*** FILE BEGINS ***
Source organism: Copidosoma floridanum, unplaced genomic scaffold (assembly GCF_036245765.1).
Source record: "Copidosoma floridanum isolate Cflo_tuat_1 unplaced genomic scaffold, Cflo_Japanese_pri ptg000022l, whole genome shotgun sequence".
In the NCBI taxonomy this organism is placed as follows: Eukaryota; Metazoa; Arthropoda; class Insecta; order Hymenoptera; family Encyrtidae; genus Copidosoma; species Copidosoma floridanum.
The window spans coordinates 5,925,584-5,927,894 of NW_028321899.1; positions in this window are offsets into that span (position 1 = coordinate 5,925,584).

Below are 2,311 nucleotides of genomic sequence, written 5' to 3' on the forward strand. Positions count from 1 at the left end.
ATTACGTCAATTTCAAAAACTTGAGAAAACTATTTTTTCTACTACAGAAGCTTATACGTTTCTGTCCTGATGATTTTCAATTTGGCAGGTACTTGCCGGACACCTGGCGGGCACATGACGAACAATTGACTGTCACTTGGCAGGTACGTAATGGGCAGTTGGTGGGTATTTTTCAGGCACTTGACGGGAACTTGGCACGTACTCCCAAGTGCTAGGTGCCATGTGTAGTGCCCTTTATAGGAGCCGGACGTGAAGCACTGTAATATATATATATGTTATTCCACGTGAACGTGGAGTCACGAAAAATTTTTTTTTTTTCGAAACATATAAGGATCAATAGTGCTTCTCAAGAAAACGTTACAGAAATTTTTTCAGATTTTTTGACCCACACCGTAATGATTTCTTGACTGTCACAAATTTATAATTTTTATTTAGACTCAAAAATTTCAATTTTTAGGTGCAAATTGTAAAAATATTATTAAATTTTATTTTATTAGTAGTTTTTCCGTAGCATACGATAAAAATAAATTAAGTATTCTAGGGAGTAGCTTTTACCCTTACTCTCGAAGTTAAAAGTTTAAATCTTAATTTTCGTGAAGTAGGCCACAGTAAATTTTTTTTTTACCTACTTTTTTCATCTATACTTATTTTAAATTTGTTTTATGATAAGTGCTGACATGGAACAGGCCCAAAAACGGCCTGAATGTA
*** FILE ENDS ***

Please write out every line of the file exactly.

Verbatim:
Source organism: Copidosoma floridanum, unplaced genomic scaffold (assembly GCF_036245765.1).
Source record: "Copidosoma floridanum isolate Cflo_tuat_1 unplaced genomic scaffold, Cflo_Japanese_pri ptg000022l, whole genome shotgun sequence".
In the NCBI taxonomy this organism is placed as follows: Eukaryota; Metazoa; Arthropoda; class Insecta; order Hymenoptera; family Encyrtidae; genus Copidosoma; species Copidosoma floridanum.
The window spans coordinates 5,925,584-5,927,894 of NW_028321899.1; positions in this window are offsets into that span (position 1 = coordinate 5,925,584).

Below are 2,311 nucleotides of genomic sequence, written 5' to 3' on the forward strand. Positions count from 1 at the left end.
ATTACGTCAATTTCAAAAACTTGAGAAAACTATTTTTTCTACTACAGAAGCTTATACGTTTCTGTCCTGATGATTTTCAATTTGGCAGGTACTTGCCGGACACCTGGCGGGCACATGACGAACAATTGACTGTCACTTGGCAGGTACGTAATGGGCAGTTGGTGGGTATTTTTCAGGCACTTGACGGGAACTTGGCACGTACTCCCAAGTGCTAGGTGCCATGTGTAGTGCCCTTTATAGGAGCCGGACGTGAAGCACTGTAATATATATATATGTTATTCCACGTGAACGTGGAGTCACGAAAAATTTTTTTTTTTTCGAAACATATAAGGATCAATAGTGCTTCTCAAGAAAACGTTACAGAAATTTTTTCAGATTTTTTGACCCACACCGTAATGATTTCTTGACTGTCACAAATTTATAATTTTTATTTAGACTCAAAAATTTCAATTTTTAGGTGCAAATTGTAAAAATATTATTAAATTTTATTTTATTAGTAGTTTTTCCGTAGCATACGATAAAAATAAATTAAGTATTCTAGGGAGTAGCTTTTACCCTTACTCTCGAAGTTAAAAGTTTAAATCTTAATTTTCGTGAAGTAGGCCACAGTAAATTTTTTTTTTACCTACTTTTTTCATCTATACTTATTTTAAATTTGTTTTATGATAAGTGCTGACATGGAACAGGCCCAAAAACGGCCTGAATGTA